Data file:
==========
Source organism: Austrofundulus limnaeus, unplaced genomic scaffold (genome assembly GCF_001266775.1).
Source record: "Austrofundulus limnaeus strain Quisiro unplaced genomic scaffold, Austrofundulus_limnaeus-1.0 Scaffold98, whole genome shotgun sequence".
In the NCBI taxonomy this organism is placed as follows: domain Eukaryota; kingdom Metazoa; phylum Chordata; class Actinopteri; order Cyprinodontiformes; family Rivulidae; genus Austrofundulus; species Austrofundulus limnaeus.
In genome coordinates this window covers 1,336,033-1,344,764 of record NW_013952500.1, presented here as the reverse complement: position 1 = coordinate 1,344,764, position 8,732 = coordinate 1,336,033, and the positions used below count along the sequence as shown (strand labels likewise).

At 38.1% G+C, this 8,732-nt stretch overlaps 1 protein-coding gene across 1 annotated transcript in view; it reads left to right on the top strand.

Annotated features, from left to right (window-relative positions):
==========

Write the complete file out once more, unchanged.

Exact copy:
Source organism: Austrofundulus limnaeus, unplaced genomic scaffold (genome assembly GCF_001266775.1).
Source record: "Austrofundulus limnaeus strain Quisiro unplaced genomic scaffold, Austrofundulus_limnaeus-1.0 Scaffold98, whole genome shotgun sequence".
In the NCBI taxonomy this organism is placed as follows: domain Eukaryota; kingdom Metazoa; phylum Chordata; class Actinopteri; order Cyprinodontiformes; family Rivulidae; genus Austrofundulus; species Austrofundulus limnaeus.
In genome coordinates this window covers 1,336,033-1,344,764 of record NW_013952500.1, presented here as the reverse complement: position 1 = coordinate 1,344,764, position 8,732 = coordinate 1,336,033, and the positions used below count along the sequence as shown (strand labels likewise).

At 38.1% G+C, this 8,732-nt stretch overlaps 1 protein-coding gene across 1 annotated transcript in view; it reads left to right on the top strand.

Annotated features, from left to right (window-relative positions):